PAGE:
Friday, June 21, 2024

Pulsatilla albana ssp. armena

I have been fortunate to grow up not far from where pasqueflowers grew abundantly in the wild. And I have seen a half dozen (or more) species growing across Eurasia and the Pacific Northwest--they often create true spectacles when growing in masses--but I have never seen a species growing with such an incredible range of variability in color as I did on May 15 in northeasternmost Armenia on montane steppe. I grow a rather bright yellow form of this very species in my garden--but now I would love to have its full range such as we experienced on this magic day!

This is a diminutive plant--much smaller than P. vulgaris, for instance. Much better suited for growing in rock gardens. I love this pale yellow phase!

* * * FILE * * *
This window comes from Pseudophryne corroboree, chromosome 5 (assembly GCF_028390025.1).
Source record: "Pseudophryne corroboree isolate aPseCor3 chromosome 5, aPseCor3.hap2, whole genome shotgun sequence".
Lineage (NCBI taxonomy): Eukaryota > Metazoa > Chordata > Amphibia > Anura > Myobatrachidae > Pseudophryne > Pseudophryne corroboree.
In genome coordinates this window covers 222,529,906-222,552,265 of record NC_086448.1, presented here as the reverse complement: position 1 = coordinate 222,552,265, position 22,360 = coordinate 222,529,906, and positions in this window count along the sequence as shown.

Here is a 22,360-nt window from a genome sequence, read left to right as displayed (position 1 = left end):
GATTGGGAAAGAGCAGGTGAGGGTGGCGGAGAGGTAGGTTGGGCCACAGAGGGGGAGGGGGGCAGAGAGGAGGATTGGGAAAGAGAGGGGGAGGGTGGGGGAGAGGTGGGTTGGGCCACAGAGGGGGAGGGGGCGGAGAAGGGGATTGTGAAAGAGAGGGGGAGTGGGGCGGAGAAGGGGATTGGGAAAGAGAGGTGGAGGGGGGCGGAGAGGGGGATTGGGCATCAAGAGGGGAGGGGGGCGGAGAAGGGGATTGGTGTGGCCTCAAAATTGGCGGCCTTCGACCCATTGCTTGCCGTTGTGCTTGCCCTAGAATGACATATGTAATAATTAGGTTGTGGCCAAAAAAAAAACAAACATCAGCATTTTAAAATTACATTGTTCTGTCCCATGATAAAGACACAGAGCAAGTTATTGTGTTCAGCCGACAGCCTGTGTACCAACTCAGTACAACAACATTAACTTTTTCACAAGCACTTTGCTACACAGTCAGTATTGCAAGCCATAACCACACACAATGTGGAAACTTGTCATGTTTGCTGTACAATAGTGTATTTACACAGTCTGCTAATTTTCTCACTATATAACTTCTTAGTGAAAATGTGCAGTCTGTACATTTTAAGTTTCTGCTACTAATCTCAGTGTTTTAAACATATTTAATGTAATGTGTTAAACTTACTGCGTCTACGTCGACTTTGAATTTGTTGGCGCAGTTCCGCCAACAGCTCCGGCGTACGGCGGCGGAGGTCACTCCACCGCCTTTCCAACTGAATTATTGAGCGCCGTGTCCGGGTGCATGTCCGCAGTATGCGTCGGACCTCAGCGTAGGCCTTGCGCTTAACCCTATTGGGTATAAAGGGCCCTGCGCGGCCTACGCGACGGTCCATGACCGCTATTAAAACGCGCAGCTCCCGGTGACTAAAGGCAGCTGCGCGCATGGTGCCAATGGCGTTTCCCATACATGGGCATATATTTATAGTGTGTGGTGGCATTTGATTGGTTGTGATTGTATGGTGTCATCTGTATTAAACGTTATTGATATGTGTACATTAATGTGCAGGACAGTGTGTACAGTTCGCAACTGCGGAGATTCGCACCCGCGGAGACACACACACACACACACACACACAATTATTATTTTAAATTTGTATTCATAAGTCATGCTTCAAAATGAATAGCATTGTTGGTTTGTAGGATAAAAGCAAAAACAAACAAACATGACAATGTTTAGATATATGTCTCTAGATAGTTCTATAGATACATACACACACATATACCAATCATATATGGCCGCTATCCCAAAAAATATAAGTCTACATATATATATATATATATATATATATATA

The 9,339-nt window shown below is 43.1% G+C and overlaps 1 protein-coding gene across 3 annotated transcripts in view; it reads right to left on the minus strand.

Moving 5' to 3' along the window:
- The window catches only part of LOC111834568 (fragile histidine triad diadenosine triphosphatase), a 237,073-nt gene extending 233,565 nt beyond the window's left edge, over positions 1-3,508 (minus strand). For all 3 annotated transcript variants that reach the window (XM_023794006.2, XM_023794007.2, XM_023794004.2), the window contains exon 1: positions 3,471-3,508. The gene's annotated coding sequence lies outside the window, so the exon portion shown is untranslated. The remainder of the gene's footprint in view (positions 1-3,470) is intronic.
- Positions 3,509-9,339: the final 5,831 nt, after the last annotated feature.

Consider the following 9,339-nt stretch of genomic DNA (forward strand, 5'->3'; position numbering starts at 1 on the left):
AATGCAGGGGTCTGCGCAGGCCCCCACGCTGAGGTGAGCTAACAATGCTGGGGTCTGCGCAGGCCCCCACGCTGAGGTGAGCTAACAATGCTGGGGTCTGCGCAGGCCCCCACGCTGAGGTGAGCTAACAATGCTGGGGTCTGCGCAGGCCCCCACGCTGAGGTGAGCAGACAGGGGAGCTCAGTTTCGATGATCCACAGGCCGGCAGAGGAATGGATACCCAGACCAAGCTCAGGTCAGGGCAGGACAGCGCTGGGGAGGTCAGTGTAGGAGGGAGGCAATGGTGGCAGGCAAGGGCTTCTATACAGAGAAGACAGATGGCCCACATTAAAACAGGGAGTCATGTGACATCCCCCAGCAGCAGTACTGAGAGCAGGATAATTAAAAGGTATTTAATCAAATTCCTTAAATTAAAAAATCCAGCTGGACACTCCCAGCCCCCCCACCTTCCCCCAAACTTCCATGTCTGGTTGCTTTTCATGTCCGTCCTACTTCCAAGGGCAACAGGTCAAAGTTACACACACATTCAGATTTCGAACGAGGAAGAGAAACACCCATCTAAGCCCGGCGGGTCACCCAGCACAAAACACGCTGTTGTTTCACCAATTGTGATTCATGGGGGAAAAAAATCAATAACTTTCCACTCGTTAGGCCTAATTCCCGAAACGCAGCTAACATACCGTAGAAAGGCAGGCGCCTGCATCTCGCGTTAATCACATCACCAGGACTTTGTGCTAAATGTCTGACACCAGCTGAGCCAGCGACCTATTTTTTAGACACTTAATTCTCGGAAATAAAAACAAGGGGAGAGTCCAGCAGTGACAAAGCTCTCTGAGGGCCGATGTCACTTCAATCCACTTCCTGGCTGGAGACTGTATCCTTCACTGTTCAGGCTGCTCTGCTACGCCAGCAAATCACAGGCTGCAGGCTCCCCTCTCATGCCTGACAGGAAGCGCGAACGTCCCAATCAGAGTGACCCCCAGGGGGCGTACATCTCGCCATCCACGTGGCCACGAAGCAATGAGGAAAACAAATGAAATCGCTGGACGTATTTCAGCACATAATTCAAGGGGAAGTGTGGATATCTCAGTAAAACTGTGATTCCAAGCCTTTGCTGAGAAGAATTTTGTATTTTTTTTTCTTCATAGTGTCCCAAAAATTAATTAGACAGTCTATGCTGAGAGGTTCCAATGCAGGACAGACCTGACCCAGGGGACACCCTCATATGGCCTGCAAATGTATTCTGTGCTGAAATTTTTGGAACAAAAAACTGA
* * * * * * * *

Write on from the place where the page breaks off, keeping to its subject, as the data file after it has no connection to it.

They were variable in habit as well--look at these long peduncles!

You can see my fellow flower lovers on the trip behind: we were all bessoten admiring the blooms!

I like this hairy purple one!

I loved seeing distinct forms next to one another. 

Tamar Galstyan taking closeups (she was our local guide and author of the Armenia wildflower book we used).

On and on they went!

Looking at these gives me a pang of regret that spring has slipped by this year--my pasqueflowers are all past seed now except for a few...

But they're still blooming in the mountains--I'd better get up there!

1 comment:

  1. Lovely landscape and your images convey that glorious day, you conveyed the wide diversity of color forms, mother nature is amazing.


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